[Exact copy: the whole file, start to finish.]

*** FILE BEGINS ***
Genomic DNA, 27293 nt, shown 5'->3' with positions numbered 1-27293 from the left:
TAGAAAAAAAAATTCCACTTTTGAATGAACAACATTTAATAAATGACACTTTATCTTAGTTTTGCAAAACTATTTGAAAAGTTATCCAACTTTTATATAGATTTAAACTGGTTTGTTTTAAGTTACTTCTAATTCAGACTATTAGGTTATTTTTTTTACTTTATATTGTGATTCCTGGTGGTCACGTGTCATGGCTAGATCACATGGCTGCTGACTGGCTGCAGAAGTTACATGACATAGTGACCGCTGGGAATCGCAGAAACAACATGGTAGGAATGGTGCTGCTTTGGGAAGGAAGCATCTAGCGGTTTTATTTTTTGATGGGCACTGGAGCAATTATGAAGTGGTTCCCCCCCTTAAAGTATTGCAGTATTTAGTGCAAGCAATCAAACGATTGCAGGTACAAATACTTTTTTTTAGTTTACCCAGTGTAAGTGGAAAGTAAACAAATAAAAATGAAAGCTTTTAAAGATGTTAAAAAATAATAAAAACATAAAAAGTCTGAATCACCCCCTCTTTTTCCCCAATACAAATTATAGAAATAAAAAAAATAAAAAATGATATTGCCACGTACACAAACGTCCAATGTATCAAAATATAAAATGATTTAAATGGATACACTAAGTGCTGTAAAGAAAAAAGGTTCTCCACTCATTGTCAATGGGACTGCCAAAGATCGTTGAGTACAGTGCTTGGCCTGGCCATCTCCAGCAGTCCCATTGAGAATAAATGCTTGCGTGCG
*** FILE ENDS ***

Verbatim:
Genomic DNA, 27293 nt, shown 5'->3' with positions numbered 1-27293 from the left:
TAGAAAAAAAAATTCCACTTTTGAATGAACAACATTTAATAAATGACACTTTATCTTAGTTTTGCAAAACTATTTGAAAAGTTATCCAACTTTTATATAGATTTAAACTGGTTTGTTTTAAGTTACTTCTAATTCAGACTATTAGGTTATTTTTTTTACTTTATATTGTGATTCCTGGTGGTCACGTGTCATGGCTAGATCACATGGCTGCTGACTGGCTGCAGAAGTTACATGACATAGTGACCGCTGGGAATCGCAGAAACAACATGGTAGGAATGGTGCTGCTTTGGGAAGGAAGCATCTAGCGGTTTTATTTTTTGATGGGCACTGGAGCAATTATGAAGTGGTTCCCCCCCTTAAAGTATTGCAGTATTTAGTGCAAGCAATCAAACGATTGCAGGTACAAATACTTTTTTTTAGTTTACCCAGTGTAAGTGGAAAGTAAACAAATAAAAATGAAAGCTTTTAAAGATGTTAAAAAATAATAAAAACATAAAAAGTCTGAATCACCCCCTCTTTTTCCCCAATACAAATTATAGAAATAAAAAAAATAAAAAATGATATTGCCACGTACACAAACGTCCAATGTATCAAAATATAAAATGATTTAAATGGATACACTAAGTGCTGTAAAGAAAAAAGGTTCTCCACTCATTGTCAATGGGACTGCCAAAGATCGTTGAGTACAGTGCTTGGCCTGGCCATCTCCAGCAGTCCCATTGAGAATAAATGCTTGCGTGCG